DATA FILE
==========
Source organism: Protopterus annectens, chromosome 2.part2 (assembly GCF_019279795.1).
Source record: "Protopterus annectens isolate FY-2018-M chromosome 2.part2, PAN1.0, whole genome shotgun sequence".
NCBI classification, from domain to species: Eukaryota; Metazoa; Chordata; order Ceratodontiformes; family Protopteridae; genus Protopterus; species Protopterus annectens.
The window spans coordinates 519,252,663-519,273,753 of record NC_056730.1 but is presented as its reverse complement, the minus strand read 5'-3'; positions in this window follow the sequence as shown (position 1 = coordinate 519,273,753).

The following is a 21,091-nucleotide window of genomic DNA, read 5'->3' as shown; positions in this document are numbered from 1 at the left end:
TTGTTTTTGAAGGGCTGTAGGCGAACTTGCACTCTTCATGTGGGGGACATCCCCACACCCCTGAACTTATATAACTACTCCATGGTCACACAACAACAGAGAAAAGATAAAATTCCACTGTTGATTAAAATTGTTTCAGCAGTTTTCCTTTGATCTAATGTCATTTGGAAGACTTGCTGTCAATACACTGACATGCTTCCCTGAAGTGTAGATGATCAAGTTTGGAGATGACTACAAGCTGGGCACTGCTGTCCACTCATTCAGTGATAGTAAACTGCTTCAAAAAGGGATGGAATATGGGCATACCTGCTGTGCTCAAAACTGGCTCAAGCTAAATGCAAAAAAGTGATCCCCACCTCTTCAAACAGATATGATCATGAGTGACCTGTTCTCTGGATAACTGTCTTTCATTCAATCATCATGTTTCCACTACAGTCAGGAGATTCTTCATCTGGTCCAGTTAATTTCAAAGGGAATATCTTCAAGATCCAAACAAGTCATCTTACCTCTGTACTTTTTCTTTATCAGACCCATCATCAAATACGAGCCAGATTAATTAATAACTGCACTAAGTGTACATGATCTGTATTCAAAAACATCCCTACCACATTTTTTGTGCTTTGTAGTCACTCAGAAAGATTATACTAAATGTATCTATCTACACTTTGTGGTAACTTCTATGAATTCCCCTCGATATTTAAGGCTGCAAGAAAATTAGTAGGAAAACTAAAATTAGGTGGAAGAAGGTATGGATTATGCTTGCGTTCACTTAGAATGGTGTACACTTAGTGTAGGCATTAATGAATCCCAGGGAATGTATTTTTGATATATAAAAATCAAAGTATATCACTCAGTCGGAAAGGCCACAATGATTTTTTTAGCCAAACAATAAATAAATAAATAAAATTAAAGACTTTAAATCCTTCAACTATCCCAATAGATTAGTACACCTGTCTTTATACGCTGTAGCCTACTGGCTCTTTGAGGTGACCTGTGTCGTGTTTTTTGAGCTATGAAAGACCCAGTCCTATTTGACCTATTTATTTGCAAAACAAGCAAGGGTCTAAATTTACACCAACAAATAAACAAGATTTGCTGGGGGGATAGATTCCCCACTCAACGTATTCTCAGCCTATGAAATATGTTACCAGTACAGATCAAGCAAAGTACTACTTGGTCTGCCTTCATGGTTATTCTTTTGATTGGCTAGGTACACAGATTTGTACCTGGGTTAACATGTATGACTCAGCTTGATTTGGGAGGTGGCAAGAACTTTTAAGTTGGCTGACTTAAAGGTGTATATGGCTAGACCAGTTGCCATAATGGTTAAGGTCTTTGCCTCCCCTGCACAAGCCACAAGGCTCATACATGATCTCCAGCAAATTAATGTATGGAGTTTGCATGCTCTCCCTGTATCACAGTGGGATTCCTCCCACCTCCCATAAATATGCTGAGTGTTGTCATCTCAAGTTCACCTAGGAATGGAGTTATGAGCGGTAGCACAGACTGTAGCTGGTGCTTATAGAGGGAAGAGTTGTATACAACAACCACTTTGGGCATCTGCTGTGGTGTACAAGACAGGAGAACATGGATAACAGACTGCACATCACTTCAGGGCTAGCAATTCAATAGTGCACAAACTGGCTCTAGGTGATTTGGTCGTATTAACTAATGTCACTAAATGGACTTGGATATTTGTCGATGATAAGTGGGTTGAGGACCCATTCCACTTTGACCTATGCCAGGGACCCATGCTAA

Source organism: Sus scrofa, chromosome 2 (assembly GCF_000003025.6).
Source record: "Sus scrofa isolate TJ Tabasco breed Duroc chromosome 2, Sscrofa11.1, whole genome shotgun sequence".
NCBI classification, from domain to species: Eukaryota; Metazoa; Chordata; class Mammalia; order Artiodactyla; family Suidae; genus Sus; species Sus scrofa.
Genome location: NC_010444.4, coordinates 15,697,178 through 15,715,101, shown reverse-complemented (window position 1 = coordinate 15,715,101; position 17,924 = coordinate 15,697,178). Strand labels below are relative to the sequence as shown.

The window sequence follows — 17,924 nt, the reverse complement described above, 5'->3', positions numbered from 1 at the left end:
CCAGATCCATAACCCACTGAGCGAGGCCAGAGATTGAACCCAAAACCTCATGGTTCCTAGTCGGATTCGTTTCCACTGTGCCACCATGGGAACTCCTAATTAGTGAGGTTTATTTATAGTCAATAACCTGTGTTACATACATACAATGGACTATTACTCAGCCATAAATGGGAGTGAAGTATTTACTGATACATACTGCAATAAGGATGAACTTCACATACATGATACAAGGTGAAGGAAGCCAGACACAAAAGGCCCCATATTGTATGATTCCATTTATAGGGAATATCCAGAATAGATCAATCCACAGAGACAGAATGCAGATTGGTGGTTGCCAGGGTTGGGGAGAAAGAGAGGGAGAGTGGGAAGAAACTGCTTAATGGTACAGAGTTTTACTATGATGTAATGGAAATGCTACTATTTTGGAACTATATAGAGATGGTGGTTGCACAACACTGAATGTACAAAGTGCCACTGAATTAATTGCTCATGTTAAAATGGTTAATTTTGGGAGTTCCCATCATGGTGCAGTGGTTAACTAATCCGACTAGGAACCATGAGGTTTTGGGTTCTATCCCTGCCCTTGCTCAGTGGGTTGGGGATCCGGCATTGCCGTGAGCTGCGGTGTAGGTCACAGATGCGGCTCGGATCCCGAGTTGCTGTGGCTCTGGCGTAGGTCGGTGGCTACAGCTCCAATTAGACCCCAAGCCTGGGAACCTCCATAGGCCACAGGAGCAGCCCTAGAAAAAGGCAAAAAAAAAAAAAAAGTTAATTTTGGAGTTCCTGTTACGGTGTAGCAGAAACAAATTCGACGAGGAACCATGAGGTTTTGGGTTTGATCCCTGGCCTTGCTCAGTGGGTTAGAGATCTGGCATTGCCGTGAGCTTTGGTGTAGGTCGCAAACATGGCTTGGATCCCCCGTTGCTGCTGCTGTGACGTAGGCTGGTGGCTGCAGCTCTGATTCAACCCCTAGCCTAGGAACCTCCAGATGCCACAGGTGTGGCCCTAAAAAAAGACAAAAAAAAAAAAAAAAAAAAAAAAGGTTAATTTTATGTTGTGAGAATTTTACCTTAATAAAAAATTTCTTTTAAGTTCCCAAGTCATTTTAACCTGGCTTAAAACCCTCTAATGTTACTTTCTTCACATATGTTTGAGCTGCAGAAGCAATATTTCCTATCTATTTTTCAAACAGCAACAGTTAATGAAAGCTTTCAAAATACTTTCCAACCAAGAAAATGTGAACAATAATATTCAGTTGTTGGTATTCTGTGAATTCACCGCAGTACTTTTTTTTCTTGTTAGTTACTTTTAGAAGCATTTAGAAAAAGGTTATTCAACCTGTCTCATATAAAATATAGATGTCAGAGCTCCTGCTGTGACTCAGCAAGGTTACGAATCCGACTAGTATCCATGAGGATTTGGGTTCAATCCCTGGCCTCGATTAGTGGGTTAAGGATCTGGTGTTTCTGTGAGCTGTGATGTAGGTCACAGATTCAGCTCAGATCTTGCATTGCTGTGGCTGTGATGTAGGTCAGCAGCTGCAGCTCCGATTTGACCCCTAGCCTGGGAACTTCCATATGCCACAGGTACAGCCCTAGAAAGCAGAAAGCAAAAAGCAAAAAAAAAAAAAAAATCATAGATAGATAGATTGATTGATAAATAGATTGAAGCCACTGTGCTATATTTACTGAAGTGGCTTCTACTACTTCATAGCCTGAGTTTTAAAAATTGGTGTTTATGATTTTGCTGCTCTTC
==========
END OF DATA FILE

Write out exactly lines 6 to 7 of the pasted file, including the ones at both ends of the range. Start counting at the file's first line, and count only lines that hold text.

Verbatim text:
TTGTTTTTGAAGGGCTGTAGGCGAACTTGCACTCTTCATGTGGGGGACATCCCCACACCCCTGAACTTATATAACTACTCCATGGTCACACAACAACAGAGAAAAGATAAAATTCCACTGTTGATTAAAATTGTTTCAGCAGTTTTCCTTTGATCTAATGTCATTTGGAAGACTTGCTGTCAATACACTGACATGCTTCCCTGAAGTGTAGATGATCAAGTTTGGAGATGACTACAAGCTGGGCACTGCTGTCCACTCATTCAGTGATAGTAAACTGCTTCAAAAAGGGATGGAATATGGGCATACCTGCTGTGCTCAAAACTGGCTCAAGCTAAATGCAAAAAAGTGATCCCCACCTCTTCAAACAGATATGATCATGAGTGACCTGTTCTCTGGATAACTGTCTTTCATTCAATCATCATGTTTCCACTACAGTCAGGAGATTCTTCATCTGGTCCAGTTAATTTCAAAGGGAATATCTTCAAGATCCAAACAAGTCATCTTACCTCTGTACTTTTTCTTTATCAGACCCATCATCAAATACGAGCCAGATTAATTAATAACTGCACTAAGTGTACATGATCTGTATTCAAAAACATCCCTACCACATTTTTTGTGCTTTGTAGTCACTCAGAAAGATTATACTAAATGTATCTATCTACACTTTGTGGTAACTTCTATGAATTCCCCTCGATATTTAAGGCTGCAAGAAAATTAGTAGGAAAACTAAAATTAGGTGGAAGAAGGTATGGATTATGCTTGCGTTCACTTAGAATGGTGTACACTTAGTGTAGGCATTAATGAATCCCAGGGAATGTATTTTTGATATATAAAAATCAAAGTATATCACTCAGTCGGAAAGGCCACAATGATTTTTTTAGCCAAACAATAAATAAATAAATAAAATTAAAGACTTTAAATCCTTCAACTATCCCAATAGATTAGTACACCTGTCTTTATACGCTGTAGCCTACTGGCTCTTTGAGGTGACCTGTGTCGTGTTTTTTGAGCTATGAAAGACCCAGTCCTATTTGACCTATTTATTTGCAAAACAAGCAAGGGTCTAAATTTACACCAACAAATAAACAAGATTTGCTGGGGGGATAGATTCCCCACTCAACGTATTCTCAGCCTATGAAATATGTTACCAGTACAGATCAAGCAAAGTACTACTTGGTCTGCCTTCATGGTTATTCTTTTGATTGGCTAGGTACACAGATTTGTACCTGGGTTAACATGTATGACTCAGCTTGATTTGGGAGGTGGCAAGAACTTTTAAGTTGGCTGACTTAAAGGTGTATATGGCTAGACCAGTTGCCATAATGGTTAAGGTCTTTGCCTCCCCTGCACAAGCCACAAGGCTCATACATGATCTCCAGCAAATTAATGTATGGAGTTTGCATGCTCTCCCTGTATCACAGTGGGATTCCTCCCACCTCCCATAAATATGCTGAGTGTTGTCATCTCAAGTTCACCTAGGAATGGAGTTATGAGCGGTAGCACAGACTGTAGCTGGTGCTTATAGAGGGAAGAGTTGTATACAACAACCACTTTGGGCATCTGCTGTGGTGTACAAGACAGGAGAACATGGATAACAGACTGCACATCACTTCAGGGCTAGCAATTCAATAGTGCACAAACTGGCTCTAGGTGATTTGGTCGTATTAACTAATGTCACTAAATGGACTTGGATATTTGTCGATGATAAGTGGGTTGAGGACCCATTCCACTTTGACCTATGCCAGGGACCCATGCTAA

Source organism: Sus scrofa, chromosome 2 (assembly GCF_000003025.6).